5. Personally, I don’t think there’s a perfect age for marriage. It differs with everyone. I just think you should marry when it feels right and both individuals are ready to make a life committment to one another. Generally speaking, I feel it’s important to REALLY know the person you are committing your life and love to and I think that only happens with time. People can usually hold up a facade of themselves for about 6 months and then the REAL personality usually creeps out (actually, it’s usually after about 3 months or so). I think it’s important that couples take time to get to know each other’s personalities, backgrounds, families, habits, personal and religious beliefs and etc. before settling down.

    In terms of making a marriage work, I think love, committment, mutual respect, similar belief systems and financial habits, as well as a great enthusiasm for being in each other’s company, have to all be in play. Also, communication is KEY! If you all can’t talk to one another or don’t feel free to be open about most everything, the relationship will flounder. That’s just my ten cent…


  6. The perfect age to get married? I have a couple of female (German) relatives that always fussed over my love life at holidays. They always said, “Dahling, don’t get married until you turn 25!” I always thought 25 sounded so far away but here I am, 28 and married…as of three weeks ago! I look back on this and I have to say I agree…Everyone matures at a different rate of speed and everyone has a different life.

    As a makeup artist who has met and/or encountered SEVERAL women getting married young and older I have to say that 28 is a decent age. I’ve seen young girls who I think are either settling, playing house or simply scared to death of change. When I was 25 my needs were different, my goals were different, still basking in all of their turbulent glory…I changed my mind like I changed pants.

    I think nowadays people get married for the wrong reasons. So many guys think getting married is the right idea because they have no social life and they need help with housework, cooking and the like. I also think some guys just want to keep dating someone and they’re not entirely sure, but all of their friends are getting married so it seems like the next step to take.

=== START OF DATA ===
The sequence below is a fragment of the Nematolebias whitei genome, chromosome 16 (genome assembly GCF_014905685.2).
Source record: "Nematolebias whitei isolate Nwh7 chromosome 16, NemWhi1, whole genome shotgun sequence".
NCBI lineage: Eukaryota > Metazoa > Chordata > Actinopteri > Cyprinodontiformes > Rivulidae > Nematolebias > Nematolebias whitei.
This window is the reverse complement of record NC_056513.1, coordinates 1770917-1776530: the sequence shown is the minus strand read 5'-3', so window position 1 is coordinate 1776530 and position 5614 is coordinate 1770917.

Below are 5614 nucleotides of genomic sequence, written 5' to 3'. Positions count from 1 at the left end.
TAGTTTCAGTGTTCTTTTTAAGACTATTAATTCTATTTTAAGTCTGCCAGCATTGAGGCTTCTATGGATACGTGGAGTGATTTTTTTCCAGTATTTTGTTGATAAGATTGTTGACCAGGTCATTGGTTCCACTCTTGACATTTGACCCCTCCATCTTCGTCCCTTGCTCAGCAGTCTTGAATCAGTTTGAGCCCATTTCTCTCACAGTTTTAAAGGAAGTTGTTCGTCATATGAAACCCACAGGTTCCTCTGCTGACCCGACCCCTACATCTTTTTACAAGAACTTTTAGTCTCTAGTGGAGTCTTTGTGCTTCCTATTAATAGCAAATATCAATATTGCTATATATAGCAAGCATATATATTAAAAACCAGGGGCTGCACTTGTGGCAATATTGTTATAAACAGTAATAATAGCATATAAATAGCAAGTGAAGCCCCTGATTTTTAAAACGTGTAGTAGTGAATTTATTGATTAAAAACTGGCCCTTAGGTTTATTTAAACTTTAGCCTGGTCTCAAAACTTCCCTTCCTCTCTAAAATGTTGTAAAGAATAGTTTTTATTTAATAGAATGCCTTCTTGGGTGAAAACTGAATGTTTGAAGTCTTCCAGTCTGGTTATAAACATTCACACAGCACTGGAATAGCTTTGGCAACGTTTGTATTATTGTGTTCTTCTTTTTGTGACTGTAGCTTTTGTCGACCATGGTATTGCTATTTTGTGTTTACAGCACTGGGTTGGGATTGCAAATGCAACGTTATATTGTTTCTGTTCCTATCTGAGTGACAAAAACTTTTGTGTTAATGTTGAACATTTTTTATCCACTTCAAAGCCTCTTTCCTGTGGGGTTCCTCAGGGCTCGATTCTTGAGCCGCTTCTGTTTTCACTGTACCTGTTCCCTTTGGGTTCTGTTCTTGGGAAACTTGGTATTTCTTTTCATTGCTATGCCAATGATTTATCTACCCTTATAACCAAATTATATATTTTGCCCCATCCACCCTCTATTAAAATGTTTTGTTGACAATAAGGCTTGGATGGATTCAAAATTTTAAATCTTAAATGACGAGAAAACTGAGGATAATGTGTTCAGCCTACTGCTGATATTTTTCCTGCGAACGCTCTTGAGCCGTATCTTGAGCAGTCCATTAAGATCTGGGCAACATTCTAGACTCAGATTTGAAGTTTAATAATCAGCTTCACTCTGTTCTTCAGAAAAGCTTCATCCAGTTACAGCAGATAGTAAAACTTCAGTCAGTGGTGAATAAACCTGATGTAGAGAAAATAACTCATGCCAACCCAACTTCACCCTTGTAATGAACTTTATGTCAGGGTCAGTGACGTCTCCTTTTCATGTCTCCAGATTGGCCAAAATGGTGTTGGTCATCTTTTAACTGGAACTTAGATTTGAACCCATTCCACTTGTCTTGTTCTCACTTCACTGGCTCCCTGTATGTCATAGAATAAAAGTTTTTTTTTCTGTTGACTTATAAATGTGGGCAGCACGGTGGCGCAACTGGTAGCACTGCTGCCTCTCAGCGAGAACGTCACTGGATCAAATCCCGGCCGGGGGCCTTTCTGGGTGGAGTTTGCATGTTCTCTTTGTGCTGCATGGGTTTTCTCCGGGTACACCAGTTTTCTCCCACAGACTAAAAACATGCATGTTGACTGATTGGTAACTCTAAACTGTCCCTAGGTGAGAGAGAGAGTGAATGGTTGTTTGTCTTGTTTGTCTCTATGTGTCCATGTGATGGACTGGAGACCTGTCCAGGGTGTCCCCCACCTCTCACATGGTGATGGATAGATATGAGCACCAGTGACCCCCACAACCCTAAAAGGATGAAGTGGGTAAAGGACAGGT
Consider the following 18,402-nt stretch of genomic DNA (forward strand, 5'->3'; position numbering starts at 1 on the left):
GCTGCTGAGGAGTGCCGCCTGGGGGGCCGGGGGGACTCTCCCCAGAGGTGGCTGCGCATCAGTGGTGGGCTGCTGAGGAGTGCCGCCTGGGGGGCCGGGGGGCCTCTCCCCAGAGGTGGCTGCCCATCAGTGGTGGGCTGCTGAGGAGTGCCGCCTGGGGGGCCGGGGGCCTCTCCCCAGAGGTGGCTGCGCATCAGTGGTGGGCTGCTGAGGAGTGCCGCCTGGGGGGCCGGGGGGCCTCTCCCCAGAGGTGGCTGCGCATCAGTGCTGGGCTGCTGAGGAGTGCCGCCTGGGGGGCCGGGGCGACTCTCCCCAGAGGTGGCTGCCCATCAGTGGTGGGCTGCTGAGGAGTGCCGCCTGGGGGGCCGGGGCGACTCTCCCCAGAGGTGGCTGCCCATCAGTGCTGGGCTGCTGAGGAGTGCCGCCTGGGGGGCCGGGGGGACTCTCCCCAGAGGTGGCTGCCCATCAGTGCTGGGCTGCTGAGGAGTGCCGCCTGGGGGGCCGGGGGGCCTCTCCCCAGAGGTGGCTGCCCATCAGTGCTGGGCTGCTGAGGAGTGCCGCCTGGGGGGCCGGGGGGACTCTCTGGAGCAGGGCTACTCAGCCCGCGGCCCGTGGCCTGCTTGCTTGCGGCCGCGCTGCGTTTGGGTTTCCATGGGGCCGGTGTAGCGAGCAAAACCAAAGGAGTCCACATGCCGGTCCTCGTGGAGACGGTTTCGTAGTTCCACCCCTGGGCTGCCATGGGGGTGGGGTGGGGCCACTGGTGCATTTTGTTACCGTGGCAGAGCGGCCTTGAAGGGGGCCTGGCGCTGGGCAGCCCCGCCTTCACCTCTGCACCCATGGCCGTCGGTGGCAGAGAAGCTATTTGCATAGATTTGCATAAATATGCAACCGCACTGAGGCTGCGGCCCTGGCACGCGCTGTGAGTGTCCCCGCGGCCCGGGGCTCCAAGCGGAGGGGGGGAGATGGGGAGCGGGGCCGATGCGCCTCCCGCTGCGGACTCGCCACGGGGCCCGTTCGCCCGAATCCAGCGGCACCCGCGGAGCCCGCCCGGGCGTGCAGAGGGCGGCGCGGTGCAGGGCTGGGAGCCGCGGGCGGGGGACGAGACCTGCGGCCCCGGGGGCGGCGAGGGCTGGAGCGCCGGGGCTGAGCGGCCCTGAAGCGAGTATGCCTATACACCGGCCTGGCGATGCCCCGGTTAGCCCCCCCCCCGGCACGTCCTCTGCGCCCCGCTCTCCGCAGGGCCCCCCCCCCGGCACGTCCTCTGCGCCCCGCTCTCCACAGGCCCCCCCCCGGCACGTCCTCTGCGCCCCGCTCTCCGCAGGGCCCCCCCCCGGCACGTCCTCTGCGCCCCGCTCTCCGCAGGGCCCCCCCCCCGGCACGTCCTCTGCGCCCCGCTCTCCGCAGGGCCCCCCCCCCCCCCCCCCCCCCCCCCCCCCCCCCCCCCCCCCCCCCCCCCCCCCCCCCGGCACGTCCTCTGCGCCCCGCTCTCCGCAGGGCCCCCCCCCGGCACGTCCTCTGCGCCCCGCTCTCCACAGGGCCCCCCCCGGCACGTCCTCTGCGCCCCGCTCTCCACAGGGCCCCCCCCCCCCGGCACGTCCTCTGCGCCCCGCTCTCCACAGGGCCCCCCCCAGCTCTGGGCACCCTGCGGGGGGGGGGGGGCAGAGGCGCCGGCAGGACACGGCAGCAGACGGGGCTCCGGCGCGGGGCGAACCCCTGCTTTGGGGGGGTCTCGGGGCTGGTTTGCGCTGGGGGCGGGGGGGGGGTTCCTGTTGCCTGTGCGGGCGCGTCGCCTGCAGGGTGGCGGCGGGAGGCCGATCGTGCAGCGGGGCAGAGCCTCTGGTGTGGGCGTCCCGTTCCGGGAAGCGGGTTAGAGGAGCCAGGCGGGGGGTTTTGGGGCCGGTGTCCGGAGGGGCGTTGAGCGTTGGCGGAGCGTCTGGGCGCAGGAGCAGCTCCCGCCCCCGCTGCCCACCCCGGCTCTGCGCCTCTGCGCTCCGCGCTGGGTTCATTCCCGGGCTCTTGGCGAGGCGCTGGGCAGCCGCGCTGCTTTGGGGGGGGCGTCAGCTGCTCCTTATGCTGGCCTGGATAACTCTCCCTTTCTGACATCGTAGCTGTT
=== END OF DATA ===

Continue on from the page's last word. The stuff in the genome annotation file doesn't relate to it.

As a female at 25, I had been in a long term relationship for five years too long and I wanted the total “package.” However you can’t force the “package” because although you might think it’s what you NEED, you might not be right for THEM because YOU may not be the total package to YOUR package! This can hurt…Does this make sense?? (Grass is always greener kinda thing). That was my next BIG lesson.

    I think love does happen when you least expect it…and the most profound, meaningful love is the KIND of love you never expect. It took a lot of hard learned lessons before I could actually APPRECIATE the kind of love I have. I just flew by the seat of my pants, enjoying the ride. I felt relief, joy, happiness and sheer GLEE because I felt loved…no…ADORED. Not in the smothering way at all. This is my life every day now. It’s natural and blissful, I don’t have to ask for anything because most of my needs are simply understood!

    I got married because everything was right but not forced, it just was…it is…it is truly wonderful and gratifying…Yes, there are battles but it’s so easy to overcome them together because we FIT.

    People try to pick apart relationships, why they work, why they fail. I think people are just expecting too much, people are full of themselves, people are too concerned with their wants/needs lists (like anyone cares) and not as concerned with LIVING THEIR LIVES as THEY want to live.

    If single, make up your own rules and see what happens. You’ll meet the right one along that path because someone who is compatible with you will be following the same route.